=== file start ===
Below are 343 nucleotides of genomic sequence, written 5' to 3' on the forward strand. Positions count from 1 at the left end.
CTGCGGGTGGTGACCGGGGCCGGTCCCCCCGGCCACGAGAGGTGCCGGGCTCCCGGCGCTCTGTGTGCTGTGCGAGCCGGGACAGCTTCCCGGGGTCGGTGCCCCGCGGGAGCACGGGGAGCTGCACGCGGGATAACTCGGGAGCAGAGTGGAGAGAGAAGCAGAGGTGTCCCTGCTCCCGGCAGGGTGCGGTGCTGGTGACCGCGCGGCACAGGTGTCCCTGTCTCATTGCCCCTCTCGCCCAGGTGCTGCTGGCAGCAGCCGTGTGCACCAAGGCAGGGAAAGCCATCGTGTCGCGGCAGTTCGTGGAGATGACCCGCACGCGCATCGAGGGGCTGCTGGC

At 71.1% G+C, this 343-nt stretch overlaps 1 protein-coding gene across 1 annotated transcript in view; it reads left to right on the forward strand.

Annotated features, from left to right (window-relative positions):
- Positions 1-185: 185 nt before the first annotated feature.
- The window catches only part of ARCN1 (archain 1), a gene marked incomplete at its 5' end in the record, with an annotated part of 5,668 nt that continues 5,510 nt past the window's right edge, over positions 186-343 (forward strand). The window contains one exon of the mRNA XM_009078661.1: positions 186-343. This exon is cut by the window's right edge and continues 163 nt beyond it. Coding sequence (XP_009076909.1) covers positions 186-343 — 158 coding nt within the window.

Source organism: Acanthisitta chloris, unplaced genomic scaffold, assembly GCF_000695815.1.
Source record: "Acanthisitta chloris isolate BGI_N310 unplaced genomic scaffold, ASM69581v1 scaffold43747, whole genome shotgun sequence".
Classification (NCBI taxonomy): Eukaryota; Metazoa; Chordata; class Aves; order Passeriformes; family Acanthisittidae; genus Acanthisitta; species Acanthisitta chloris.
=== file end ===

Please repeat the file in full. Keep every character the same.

Below are 343 nucleotides of genomic sequence, written 5' to 3' on the forward strand. Positions count from 1 at the left end.
CTGCGGGTGGTGACCGGGGCCGGTCCCCCCGGCCACGAGAGGTGCCGGGCTCCCGGCGCTCTGTGTGCTGTGCGAGCCGGGACAGCTTCCCGGGGTCGGTGCCCCGCGGGAGCACGGGGAGCTGCACGCGGGATAACTCGGGAGCAGAGTGGAGAGAGAAGCAGAGGTGTCCCTGCTCCCGGCAGGGTGCGGTGCTGGTGACCGCGCGGCACAGGTGTCCCTGTCTCATTGCCCCTCTCGCCCAGGTGCTGCTGGCAGCAGCCGTGTGCACCAAGGCAGGGAAAGCCATCGTGTCGCGGCAGTTCGTGGAGATGACCCGCACGCGCATCGAGGGGCTGCTGGC

At 71.1% G+C, this 343-nt stretch overlaps 1 protein-coding gene across 1 annotated transcript in view; it reads left to right on the forward strand.

Annotated features, from left to right (window-relative positions):
- Positions 1-185: 185 nt before the first annotated feature.
- The window catches only part of ARCN1 (archain 1), a gene marked incomplete at its 5' end in the record, with an annotated part of 5,668 nt that continues 5,510 nt past the window's right edge, over positions 186-343 (forward strand). The window contains one exon of the mRNA XM_009078661.1: positions 186-343. This exon is cut by the window's right edge and continues 163 nt beyond it. Coding sequence (XP_009076909.1) covers positions 186-343 — 158 coding nt within the window.

Source organism: Acanthisitta chloris, unplaced genomic scaffold, assembly GCF_000695815.1.
Source record: "Acanthisitta chloris isolate BGI_N310 unplaced genomic scaffold, ASM69581v1 scaffold43747, whole genome shotgun sequence".
Classification (NCBI taxonomy): Eukaryota; Metazoa; Chordata; class Aves; order Passeriformes; family Acanthisittidae; genus Acanthisitta; species Acanthisitta chloris.